FLAT ROOFS – THE GOOD THE BAD AND THE UGLY

Why are flat roof’s on properties especially extensions which are a later addition?

The answer is simple, it generally boils down to cost. There are other reasons such as roof height restriction’s but cost is the controlling factor.

Comparing the cost of a pitched slate or tile roof, a flat roof can be installed for a fraction of the cost.

By implication, as the materials are less durable and the structural detailing is less conducive to pass water away from the roof covering, flat roofs have a shorter lifespan; as little as 10 years!

What are the main types of flat roof?

1) The most usual is built-up felt. Timber decking is laid then built-up felt layers are installed which are over-lapping to provide the watertight roof covering. The quality of felt can vary greatly but in some cases is very poor.

2) The other common type of flat roof covering is asphalt. This is a mixture of bituminous pitch with a gravel or sand aggregate. It is quite durable but can be prone to cracking.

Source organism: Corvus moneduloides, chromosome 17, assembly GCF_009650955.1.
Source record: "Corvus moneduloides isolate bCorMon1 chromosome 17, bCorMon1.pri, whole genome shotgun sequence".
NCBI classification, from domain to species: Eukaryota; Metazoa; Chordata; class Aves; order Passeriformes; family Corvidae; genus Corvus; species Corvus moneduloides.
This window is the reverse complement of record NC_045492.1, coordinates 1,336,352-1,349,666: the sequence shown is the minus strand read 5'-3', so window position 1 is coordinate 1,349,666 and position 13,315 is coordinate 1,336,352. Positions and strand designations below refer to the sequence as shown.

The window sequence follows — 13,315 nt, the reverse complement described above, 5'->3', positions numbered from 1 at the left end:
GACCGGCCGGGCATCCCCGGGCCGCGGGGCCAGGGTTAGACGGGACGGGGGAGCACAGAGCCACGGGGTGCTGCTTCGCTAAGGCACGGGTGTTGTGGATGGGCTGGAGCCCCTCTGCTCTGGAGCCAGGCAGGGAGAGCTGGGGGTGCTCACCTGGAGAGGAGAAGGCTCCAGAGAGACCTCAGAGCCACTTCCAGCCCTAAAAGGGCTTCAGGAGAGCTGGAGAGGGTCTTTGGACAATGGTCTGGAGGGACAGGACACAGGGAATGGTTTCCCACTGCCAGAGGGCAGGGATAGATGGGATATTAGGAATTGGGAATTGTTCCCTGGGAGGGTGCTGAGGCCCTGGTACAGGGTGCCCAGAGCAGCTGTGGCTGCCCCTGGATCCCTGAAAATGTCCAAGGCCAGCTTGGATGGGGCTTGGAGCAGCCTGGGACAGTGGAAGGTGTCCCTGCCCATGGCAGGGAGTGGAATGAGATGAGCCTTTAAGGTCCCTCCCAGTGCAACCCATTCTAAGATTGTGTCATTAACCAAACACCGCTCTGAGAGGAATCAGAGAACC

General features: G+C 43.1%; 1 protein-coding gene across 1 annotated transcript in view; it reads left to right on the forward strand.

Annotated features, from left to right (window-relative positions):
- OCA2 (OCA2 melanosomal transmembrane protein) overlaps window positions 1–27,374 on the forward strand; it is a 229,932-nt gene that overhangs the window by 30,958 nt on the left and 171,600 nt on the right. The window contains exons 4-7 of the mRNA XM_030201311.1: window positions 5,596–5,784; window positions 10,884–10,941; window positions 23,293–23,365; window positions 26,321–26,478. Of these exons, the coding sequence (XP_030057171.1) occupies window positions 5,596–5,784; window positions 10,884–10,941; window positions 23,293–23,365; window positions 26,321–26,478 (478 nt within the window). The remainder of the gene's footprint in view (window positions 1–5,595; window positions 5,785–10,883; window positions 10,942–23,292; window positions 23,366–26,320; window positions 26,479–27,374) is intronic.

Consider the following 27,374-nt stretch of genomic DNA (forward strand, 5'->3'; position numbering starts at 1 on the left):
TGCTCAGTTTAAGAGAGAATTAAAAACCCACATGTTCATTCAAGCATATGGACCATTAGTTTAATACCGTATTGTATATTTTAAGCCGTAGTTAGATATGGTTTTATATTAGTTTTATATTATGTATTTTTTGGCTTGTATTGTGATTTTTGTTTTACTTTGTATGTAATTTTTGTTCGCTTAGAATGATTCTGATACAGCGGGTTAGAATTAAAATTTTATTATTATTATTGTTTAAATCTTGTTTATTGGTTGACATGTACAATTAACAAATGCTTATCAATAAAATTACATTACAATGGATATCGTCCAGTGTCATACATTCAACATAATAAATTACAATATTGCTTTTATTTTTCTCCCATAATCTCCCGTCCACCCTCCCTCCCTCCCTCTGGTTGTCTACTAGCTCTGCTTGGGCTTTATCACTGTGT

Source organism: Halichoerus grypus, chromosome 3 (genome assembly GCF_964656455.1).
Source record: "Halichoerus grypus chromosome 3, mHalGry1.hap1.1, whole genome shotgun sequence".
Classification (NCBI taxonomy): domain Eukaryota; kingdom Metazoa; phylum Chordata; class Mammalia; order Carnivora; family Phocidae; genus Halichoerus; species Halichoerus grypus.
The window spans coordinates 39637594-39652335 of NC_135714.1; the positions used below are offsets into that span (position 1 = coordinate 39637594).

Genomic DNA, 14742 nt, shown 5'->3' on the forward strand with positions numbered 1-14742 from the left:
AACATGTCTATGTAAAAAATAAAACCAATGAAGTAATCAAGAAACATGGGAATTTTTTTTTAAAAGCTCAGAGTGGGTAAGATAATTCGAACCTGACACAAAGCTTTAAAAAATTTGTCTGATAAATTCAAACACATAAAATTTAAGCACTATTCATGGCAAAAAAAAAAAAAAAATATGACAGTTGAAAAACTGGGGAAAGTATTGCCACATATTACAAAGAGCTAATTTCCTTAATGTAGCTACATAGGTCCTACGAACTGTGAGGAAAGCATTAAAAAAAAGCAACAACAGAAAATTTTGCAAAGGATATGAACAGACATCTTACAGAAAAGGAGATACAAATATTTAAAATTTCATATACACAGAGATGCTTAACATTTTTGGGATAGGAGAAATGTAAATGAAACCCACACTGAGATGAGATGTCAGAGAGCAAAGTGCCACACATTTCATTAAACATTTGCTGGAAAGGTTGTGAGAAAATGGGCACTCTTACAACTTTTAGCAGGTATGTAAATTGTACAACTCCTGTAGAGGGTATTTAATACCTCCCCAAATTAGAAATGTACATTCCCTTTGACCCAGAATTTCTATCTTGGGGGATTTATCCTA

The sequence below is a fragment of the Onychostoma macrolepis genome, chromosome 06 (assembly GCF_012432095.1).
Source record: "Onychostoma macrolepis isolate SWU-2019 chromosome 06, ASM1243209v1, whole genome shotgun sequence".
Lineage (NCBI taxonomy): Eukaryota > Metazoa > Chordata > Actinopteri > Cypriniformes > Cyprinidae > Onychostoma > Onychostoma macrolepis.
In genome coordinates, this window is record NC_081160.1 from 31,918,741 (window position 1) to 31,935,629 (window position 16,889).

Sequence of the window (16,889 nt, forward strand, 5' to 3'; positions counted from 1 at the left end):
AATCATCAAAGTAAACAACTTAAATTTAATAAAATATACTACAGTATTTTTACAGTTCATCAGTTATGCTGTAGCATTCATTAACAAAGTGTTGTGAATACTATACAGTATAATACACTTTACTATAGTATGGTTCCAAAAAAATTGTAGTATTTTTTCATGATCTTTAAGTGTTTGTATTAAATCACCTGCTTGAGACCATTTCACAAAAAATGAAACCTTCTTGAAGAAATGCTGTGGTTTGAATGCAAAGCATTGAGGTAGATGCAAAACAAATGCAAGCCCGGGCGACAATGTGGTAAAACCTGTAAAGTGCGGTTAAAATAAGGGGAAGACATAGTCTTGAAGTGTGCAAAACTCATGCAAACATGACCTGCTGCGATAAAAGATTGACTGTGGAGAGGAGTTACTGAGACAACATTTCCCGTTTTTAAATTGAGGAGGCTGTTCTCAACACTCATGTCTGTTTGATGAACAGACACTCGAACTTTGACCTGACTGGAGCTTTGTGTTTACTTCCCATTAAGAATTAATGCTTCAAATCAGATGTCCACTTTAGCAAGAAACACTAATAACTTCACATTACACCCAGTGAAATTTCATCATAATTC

3) There are other proprietary roof coverings such as elastomeric coverings. These are less common.

What are the pitfalls?

The first thing is to know what to look for and the tell-tale signs that the roof may be failing:

1) Worn or weathered upstands, these are the rolled over coverings at the edges of the roof.

2) Ponding of water.

3) No dedicated drainage.

4) No solar protection, i.e. chippings or solar paint.

5) Bubbling or cracking.

6) Poor flashings at abutments.

7) Internal staining.

8) In the event that the roof covering has failed and water is passing through to the interior, it is likely that the decking will be affected. This is the timber structure underneath the flat roof covering. Internal finishes such as plasterboard to ceilings can also be adversely affected. If the leak is serious, this can lead to complete failure and the collapse of the ceiling.

What should I do?

1) Carry out a good general inspection of any flat roof areas if visible.

2) You may be able to see flat roofed areas from higher windows that will often give an indication of the general condition of the roof. If the roof is at high level, this may not be possible in which case you would only see the upstands. These do generally give a reasonable indication of the condition of the rest of the roof.

3) You should check if there is any documentation relating to when the roof was covered or recovered.

4) Make enquiries with the vendor to gain as much information as possible.

If in doubt regarding the integrity of the flat roof, you should engage the services of a roofing contractor for professional advice.

BLOG provided by R Pearson (MRICS)

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